Wonder Woman is Wonderful

Everything I heard about the movie WONDER WOMAN beforehand intimated that it would be terrible.

My daughter went to see it, and rolled her eyes in a typical teen girl scornful way when I expressed doubt, and she sternly and imperiously commanded me to go (despite that, as a father, I outrank her by more ranks than a brigadier).

Well, I am glad I let her guide me. WONDER WOMAN is wonderful. It is the third best superhero film I have ever seen (Brad Bird’s INCREDIBLES is first, Alexander Suskind’s SUPERMAN THE MOVIE is second).

I am fearful I will not be believed when I say how much I liked this. Yes, it was made by the same folk who made the execrable and hideous MAN OF STEEL.

I will try to keep the review free of spoilers, but I will discuss the theme and the moral, and this may indeed spoil a major plot point. So, if you wish to be as pleasantly surprised as I was by all aspects of this film, read no more.

This film, unlike nearly every other superhero film I can bring to mind, was actually about the nature and use and shortcomings of heroics.

It was about what it means to have an ideal, and what it means once one decides that doing nothing in the face of the weeping of the world in pain is no longer an option.

Some, or so I hear, did not like the ending, because they did not like the answer to the paradox of the fact that one heroine cannot save the world, but she can inspire the world. So be it. This film is not for such as they.

But the film was for me. If my tastes overlap yours to any degree, this film is also for you.

I give it eleven stars out of ten, which is something I usually reserve for Hayao Miyazaki films. And also because I flunked math.

Go see it.

Let me brush aside the fears first:

If you were afraid (as I was) of a liberal sucker-punch, or a feminist Mary Sue, or an in-your-face feminist message of any kind, put all such fears aside.

Yes, Wonder Women, even from the first days of the 1940’s was an is a woman stronger than any mortal man, and has often been used as a feminist icon.

But she is an Amazon. Amazons are figures of Greek myth. I hope no one will accuse the Greek of the Classical Age of being anything remotely like a feminist. Merely putting an Amazon into a story does not make the story feminist.

More to the point, the man-hatred which has overwhelmed and replaced modern feminism with its postmodern brain-eating doppelganger is nowhere present in the film.  Indeed, the burgeoning and unspoken affection growing between Diana and Steve Trevor is one of the good points of the film.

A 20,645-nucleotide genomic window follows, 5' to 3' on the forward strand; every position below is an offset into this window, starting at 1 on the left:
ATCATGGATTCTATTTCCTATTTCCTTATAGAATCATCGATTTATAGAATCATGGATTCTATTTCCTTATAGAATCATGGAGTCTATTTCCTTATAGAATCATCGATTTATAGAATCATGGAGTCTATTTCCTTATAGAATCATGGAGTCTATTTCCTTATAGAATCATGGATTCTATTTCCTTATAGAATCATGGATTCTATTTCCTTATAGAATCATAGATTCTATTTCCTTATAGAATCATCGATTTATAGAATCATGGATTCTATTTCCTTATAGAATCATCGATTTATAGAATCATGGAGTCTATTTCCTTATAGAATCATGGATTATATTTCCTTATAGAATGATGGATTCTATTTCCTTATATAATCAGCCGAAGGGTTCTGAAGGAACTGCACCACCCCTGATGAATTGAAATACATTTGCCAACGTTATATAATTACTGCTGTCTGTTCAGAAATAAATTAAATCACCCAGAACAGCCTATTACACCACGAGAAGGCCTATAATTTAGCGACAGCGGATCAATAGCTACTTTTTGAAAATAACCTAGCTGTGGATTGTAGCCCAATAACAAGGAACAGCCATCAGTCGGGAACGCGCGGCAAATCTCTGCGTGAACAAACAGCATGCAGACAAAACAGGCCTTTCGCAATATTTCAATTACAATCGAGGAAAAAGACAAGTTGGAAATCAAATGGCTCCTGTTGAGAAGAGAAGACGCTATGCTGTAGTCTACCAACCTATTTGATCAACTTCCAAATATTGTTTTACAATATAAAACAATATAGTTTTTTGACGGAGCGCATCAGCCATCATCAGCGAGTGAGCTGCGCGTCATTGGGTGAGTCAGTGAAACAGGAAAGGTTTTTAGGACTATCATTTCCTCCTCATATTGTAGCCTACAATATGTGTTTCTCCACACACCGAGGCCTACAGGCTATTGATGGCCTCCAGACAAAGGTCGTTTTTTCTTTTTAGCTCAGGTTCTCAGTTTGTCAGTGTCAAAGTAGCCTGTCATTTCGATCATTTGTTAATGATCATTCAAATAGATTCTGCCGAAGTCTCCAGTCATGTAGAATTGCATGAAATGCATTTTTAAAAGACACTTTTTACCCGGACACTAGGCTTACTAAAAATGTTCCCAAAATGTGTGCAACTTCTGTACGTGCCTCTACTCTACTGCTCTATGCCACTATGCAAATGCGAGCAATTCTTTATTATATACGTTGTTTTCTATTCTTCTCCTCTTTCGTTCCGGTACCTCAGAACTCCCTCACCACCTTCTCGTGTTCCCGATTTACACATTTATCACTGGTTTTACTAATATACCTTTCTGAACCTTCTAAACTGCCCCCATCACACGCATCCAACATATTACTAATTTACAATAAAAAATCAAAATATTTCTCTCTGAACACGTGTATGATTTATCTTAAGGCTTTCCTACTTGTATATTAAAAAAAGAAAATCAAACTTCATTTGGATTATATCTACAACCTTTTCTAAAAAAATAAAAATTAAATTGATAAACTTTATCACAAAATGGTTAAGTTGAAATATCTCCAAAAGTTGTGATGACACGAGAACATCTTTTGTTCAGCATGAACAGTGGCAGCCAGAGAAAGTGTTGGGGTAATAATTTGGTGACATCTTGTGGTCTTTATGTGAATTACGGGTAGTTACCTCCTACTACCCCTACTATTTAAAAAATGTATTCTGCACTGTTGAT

The gratuitous sex scenes that mar too many modern films is thankfully absent.

More to the point, the FORCE AWAKENS style celibate sexless fraternity between hunky young hero and hot young heroine which more deeply mars too many postmodern films is also thankfully absent.

Myself, I have never before liked Steve Trevor as a character. A man in love with a woman stronger than him is uncomfortable and unpleasant even in the best circumstances. Usually it is undramatic in an adventure tale, because the man is left with nothing heroic to do.

This script solved that problem by making Diana an innocent, even if superhuman, young woman from her isolated paradise, and hence a fish out of water. So she still needed help despite her powers.

Trevor in this film is not only her guide for more than half the film, his human contributions to her fights, struggles, questions are made valuable. He is not just a male damsel in distress.

If you were taken aback (as I was) by having Wonder Woman appear in a World War I film, fighting the Kaiser, rather than World War II, fighting Hitler, please also let those questions go.

The setting of this film had to be the Great War and not the Second World War because it is the nature of War that is the enemy here, and the Nazis were too clearly and unambiguously wicked, and the cause of the West too clearly just, to be useful to make the point the film makes at the climax.

The Great War was a mess. No general is remembered for his brilliance in this war. There is no Rommel, no Patton. And it ended in Armistice, not unconditional surrender.

This film no more discusses the causes or the issues of the war any more than STARSHIP TROOPERS the book discusses it. Because that would detract from the point being made.